'Hands off our greenbelt' say protesters after 1,350 houses plan

Country lovers have launched a campaign to stop a vast swathe of green belt land being swallowed up by 1,350 houses.

By The Newsroom
Monday, 17th September 2018, 8:59 pm
Updated Wednesday, 19th September 2018, 3:42 pm
The land at Pickering's Farm
The land at Pickering's Farm

The protesters in Penwortham say their rural idyll is in danger of being bulldozed to make way for one of Central Lancashire’s biggest residential developments.

And they claim they have been greeted by a wall of silence from both South Ribble Council and housebuilders Taylor Wimpey.

The builder and the Government’s housing delivery agency Homes England have carried out public consultation exercises in recent months and expect to be in a position to submit their “Masterplan” for the development by the end of this month.

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“No-one has given us the courtesy of a reply,” said Peter Waterhouse who, along with his partner Debora Harding, is amongst the organisers of the Keep Bee Lane Rural campaign. “The developers seem to think it’s a done deal. And the council are just ignoring us.

“But we’re determined to do all in our power to either stop it, or at least slow it down. It’s massive and it’s not needed.”

The 222-acre site, known as Pickering’s Farm, sits between Penwortham and Lostock Hall. According to locals it is the last piece of unspoilt countryside for some distance.

And, should it be developed, they say the two towns would effectively join together.

Almost 600 residents have so far signed a petition calling on South Ribble Council to reject the proposal and retain the rural buffer between Penwortham and Lostock Hall.

A further 500 have joined a Facebook group to register their disapproval of the plan.

“We have been involved in the consultation process - if you can call it that - and neither South Ribble nor Taylor Wimpey want to talk to us because we are against it,” said Peter, whose home in Bee Lane will be surrounded by new housing.

“They see us as being negative, which we are in this instance.

“We are all meeting up to put together some sort of action plan. Someone has to say ‘hold on - this isn’t right.’

“It’s not just the fact that this is valuable green belt land. But the infrastructure just isn’t there for something so vast. The roads are struggling to cope even now.

“We have handed out leaflets at the two consultation meetings in Penwortham and Leyland and at one of them we were told by an architect: ‘It’s going to happen, so deal with it.’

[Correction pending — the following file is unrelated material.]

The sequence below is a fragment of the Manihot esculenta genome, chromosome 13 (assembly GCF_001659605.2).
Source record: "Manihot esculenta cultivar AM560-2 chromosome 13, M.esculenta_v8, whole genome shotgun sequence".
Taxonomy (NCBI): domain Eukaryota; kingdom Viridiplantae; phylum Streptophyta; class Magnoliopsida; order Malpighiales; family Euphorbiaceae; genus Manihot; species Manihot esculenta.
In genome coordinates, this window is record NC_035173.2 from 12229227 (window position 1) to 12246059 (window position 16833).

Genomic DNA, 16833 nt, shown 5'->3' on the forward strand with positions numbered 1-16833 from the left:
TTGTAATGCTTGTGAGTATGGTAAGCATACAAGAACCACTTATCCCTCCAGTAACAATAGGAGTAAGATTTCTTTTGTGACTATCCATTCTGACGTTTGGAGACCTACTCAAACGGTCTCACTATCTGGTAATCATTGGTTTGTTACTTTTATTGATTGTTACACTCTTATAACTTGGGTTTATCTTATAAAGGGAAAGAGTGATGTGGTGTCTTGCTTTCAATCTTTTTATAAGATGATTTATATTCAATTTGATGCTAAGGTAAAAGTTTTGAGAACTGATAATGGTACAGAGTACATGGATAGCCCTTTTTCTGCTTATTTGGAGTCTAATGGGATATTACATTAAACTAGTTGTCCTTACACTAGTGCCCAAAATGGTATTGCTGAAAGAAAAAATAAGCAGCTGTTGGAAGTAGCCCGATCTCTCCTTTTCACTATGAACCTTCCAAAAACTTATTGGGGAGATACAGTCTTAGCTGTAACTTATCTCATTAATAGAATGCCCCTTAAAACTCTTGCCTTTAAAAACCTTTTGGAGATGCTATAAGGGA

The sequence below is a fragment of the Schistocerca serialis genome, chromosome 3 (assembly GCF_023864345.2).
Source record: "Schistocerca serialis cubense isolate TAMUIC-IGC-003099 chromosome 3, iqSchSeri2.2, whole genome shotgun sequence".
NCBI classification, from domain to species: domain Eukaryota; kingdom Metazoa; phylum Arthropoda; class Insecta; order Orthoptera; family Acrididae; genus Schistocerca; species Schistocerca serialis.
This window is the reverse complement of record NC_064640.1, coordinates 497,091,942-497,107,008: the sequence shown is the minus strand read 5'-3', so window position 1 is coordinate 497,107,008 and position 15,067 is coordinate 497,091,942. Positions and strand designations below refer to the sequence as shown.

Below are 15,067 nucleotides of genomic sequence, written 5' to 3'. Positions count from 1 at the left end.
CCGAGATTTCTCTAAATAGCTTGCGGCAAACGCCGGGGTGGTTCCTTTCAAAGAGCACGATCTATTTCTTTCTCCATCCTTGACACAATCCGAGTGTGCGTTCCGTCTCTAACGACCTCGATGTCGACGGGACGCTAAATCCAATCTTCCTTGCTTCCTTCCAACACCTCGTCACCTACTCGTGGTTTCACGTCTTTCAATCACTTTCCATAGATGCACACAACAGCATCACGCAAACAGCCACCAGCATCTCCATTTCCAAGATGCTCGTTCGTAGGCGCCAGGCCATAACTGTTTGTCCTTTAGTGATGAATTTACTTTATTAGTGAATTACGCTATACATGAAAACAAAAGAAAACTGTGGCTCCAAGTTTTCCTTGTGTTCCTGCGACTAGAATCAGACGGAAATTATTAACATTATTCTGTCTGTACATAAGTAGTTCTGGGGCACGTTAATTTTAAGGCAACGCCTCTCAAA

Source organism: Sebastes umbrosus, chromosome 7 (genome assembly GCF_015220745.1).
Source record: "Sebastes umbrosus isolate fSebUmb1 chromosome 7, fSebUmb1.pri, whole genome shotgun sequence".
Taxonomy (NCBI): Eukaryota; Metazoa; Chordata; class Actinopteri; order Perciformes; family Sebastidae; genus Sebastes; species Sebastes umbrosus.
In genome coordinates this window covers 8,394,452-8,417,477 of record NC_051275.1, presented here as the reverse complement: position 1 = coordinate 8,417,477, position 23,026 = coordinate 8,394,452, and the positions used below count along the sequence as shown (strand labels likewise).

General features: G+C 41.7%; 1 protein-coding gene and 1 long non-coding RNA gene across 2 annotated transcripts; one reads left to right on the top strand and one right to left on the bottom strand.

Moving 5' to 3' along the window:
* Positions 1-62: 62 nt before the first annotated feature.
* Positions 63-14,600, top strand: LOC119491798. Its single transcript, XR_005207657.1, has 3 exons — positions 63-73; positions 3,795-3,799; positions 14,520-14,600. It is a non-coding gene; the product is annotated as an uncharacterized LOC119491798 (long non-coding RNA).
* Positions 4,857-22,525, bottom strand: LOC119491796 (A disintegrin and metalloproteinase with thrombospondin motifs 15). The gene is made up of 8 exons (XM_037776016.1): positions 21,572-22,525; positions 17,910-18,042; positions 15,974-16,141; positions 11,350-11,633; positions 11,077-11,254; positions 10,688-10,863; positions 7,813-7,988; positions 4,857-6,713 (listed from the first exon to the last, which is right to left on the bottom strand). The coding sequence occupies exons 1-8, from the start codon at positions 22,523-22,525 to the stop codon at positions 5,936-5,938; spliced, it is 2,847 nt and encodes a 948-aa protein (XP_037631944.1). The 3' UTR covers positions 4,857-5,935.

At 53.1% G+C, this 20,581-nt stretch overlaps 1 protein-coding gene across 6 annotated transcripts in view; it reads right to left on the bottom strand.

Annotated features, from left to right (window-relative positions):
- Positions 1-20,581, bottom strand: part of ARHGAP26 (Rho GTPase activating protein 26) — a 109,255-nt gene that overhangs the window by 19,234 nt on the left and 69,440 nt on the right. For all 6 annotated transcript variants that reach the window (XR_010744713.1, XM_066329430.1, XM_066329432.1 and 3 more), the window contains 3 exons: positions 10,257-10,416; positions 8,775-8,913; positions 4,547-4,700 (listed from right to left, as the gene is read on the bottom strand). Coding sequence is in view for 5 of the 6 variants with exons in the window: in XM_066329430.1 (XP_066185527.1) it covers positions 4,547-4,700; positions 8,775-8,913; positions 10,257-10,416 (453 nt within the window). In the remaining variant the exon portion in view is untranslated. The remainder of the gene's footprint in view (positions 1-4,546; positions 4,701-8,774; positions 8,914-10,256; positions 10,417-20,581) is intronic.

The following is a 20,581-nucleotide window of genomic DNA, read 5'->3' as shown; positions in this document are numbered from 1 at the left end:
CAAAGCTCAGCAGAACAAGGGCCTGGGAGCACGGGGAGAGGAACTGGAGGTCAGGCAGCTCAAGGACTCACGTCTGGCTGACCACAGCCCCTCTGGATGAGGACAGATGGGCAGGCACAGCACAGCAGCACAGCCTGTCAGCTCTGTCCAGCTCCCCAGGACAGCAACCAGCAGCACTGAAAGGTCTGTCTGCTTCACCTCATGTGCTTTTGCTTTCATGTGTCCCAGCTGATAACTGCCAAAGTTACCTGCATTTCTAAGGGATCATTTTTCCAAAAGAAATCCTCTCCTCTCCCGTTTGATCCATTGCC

“This development is massive. Originally we were told it was going to be as many as 3,000 houses, but now it’s 1,350.

“People will say stopping something like this impossible. We are the little people and we will get trodden underfoot. But all we can do is try.

“This area is green belt and it’s beautiful. It is full of wildlife which will be destroyed.

“We’ve written a five-page letter to the cabinet member for planning at South Ribble, but he hasn’t bothered to respond. There are a lot of questions which need answering and we aren’t getting answers.

“It’s almost clandestine the way it’s been handled. Many people wouldn’t have been aware of what’s going on if we hadn’t raised it.”

Coun Cliff Hughes, South Ribble’s cabinet member for strategic planning, housing and economic growth, admitted he had received the campaign group’s letter and had not yet replied.

“I will chase it up and I will respond,” he said. “But this land has been earmarked for housing for a long time in our local plan.

“It’s a lot of houses. But we have to have a five-year supply of land at any one time and we have just about that at the moment.

“If we took out Pickering’s Farm then a day later we would have planning applications coming in for greenfield sites all across the borough. If we don’t have enough houses coming through to suit the government’s requirements then people will just build anywhere.

“And that’s the problem. If people who want Pickering’s Farm to remain rural can come up with another suitable site we would look at it.”

Coun Elizabeth Mawson, whose ward includes part of the vast site, added: “I’m a bit surprised to hear that this group have had no response from the council and the developer. There have been quite a number of consultations taking place and it has been discussed with the residents for quite some time.

“I understand that it’s worrying. But the consultations have not finished yet and they still have time to influence how things are developed.

“I didn’t know about this petition and I would like to look into it more. It is not in anyone’s benefit that we are developing things that local residents don’t want.”

A Taylor Wimpey spokesman said: “Taylor Wimpey and Homes England have undertaken extensive and unprecedented consultation to ensure that the local community plays a central role in shaping the vision for this site. Almost 200 people have provided their input into the Masterplan and we have benefited greatly from the ideas and feedback received.

“Taylor Wimpey and Homes England are aware of a small group of individuals who are running a campaign against any future development at this site. However, over 6,500 local residents were invited to provide their ideas and feedback through the Visioning Consultation, which included two visioning events and bespoke masterplanning sessions held locally. For those unable to attend, a dedicated project website, Facebook page, email address and telephone line have been established to capture feedback and answer questions.

“As the plans progress, Taylor Wimpey and Homes England remain committed to continuing our dialogue with the local community, include those living closest to and within the site”.